Same Same but Different: When is Racing Green not Racing Green?

Photo from byronv2, some rights reserved.

Similarity of trade marks is a tricky issue.  After all, one man’s leaping cat is another man’s sleepeh kitteh and either way, there has been a wealth of guidance, legislation and case law regarding what is and is not similar to, well, just about anything else.

But how similar is too similar, and where do we draw the line on colours and shapes?

If a company has a distinctive mark which features a simple symmetrical geometric shape and another company begins using the same shape, in the same colour, I think we can agree we have a pretty clear-cut case of infringement.

If that second company then slices its mark in half, I think most observers would say their new mark (especially if it remains in the identical colour) is still infringing.

But what then if the infringer bows to pressure from the original company and agrees to change the colour of its new half-logo.  How much of a change is reasonable?

Most brand owners I am sure, would want to see a move from one colour to another; two different colours, not two different shades, not just two Pantone numbers apart.

I certainly had a change from green in mind.  To yellow perhaps, or orange?  There are a lot of colours that aren’t green after all.  But no, green it was.  A lighter green sure.  But marginally.  A different-on-screen-but-print-it-out-and-you-can’t-really-tell-the-difference shade of green.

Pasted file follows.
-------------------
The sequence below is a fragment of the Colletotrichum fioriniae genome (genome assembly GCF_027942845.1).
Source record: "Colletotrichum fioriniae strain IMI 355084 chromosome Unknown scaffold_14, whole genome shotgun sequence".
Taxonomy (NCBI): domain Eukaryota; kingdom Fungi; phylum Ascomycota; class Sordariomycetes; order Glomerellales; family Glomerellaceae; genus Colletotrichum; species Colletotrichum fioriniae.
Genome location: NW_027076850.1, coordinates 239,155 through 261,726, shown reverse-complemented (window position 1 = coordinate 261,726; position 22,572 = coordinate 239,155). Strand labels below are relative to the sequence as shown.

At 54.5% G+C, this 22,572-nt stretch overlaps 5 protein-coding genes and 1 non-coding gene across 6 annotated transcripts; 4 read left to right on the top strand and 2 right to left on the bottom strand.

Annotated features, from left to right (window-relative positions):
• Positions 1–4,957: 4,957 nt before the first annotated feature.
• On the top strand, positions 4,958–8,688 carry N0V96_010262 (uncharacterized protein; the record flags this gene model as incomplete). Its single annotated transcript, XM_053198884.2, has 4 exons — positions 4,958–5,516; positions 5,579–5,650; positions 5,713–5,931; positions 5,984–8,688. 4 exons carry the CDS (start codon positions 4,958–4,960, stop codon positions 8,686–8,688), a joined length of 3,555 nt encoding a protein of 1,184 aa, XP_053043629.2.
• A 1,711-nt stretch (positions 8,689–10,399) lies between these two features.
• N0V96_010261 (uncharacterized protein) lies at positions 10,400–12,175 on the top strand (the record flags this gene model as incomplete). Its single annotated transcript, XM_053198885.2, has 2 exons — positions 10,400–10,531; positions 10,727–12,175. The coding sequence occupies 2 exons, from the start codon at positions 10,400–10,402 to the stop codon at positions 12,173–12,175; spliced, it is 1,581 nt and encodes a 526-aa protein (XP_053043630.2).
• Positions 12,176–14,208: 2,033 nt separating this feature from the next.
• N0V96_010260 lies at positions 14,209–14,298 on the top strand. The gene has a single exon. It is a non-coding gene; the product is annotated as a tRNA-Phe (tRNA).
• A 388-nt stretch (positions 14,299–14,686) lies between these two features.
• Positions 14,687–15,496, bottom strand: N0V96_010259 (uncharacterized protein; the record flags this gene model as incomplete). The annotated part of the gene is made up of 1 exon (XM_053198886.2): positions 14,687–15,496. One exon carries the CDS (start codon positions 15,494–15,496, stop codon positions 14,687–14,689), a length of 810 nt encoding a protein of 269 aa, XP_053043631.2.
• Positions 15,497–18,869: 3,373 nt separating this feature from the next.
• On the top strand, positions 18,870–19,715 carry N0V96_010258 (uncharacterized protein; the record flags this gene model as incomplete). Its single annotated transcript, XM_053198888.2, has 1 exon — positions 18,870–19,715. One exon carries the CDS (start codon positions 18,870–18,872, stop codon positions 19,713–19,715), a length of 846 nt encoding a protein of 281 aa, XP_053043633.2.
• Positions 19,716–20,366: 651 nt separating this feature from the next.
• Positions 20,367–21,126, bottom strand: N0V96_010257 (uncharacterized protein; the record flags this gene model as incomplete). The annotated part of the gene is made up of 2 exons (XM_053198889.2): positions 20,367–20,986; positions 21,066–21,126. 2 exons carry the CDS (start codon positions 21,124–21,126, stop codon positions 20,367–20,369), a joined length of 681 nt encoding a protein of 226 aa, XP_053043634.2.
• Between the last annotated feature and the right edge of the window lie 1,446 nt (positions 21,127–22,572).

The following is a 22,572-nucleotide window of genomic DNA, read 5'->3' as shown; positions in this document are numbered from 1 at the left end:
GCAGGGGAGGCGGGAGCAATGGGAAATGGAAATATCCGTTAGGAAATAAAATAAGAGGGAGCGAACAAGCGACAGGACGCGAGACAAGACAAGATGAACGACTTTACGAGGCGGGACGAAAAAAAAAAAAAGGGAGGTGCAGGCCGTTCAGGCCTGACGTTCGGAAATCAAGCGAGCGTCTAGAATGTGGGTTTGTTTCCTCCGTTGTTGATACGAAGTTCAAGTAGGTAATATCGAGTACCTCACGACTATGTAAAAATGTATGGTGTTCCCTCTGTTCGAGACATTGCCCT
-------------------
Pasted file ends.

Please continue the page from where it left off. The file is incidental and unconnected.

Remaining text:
Photo from prorallypix, some rights reserved.

Now colour is tricky.  I’m sure the IT/design purists will tell you that there is no such thing as identical colours when you’re comparing screenshots to posters, to letterheads to multi-million pound rebranding campaigns.

Beyond that, even in real life, we can say that both cars above are green; but are they the same green?  Are they an identical green?  Are they a similar green? Well yes they are, but are they an identical or a similar green for the purposes of s5(2) of the Trade Mark Act 1994?

So here’s the rub, when is a colour not identical?  Is racing green still racing green when it’s Pantone 553, or Pantone 555?

Among the many “Dangerous Intellectual Property Myths” that Taylor Wessing launched this time last year was the oft-quoted “it’s not infringement if it’s two Pantone shades away from a coloured trade mark or design”.  As TW said themselves:

“two shades is not much of a change. It is unlikely to turn a confusingly similar logo into one which does not cause a likelihood of confusion.”

So that clears that up.  But what about three shades?  Five shades?  Ten shades?  Is there a magical dividing line where “confusingly similar” becomes “not at all alike”?  Perhaps known only to a select few Court of Appeal judges and some in-the-know members of OHIM’s Opposition Division?

Of course there isn’t; it is well-received in the UK that marks must be compared on the basis of their visual, phonetic and conceptual similarity.  Consumers might view marks as a whole, but us dispassionate lawyers must focus on the distinctive and dominant components of the two marks.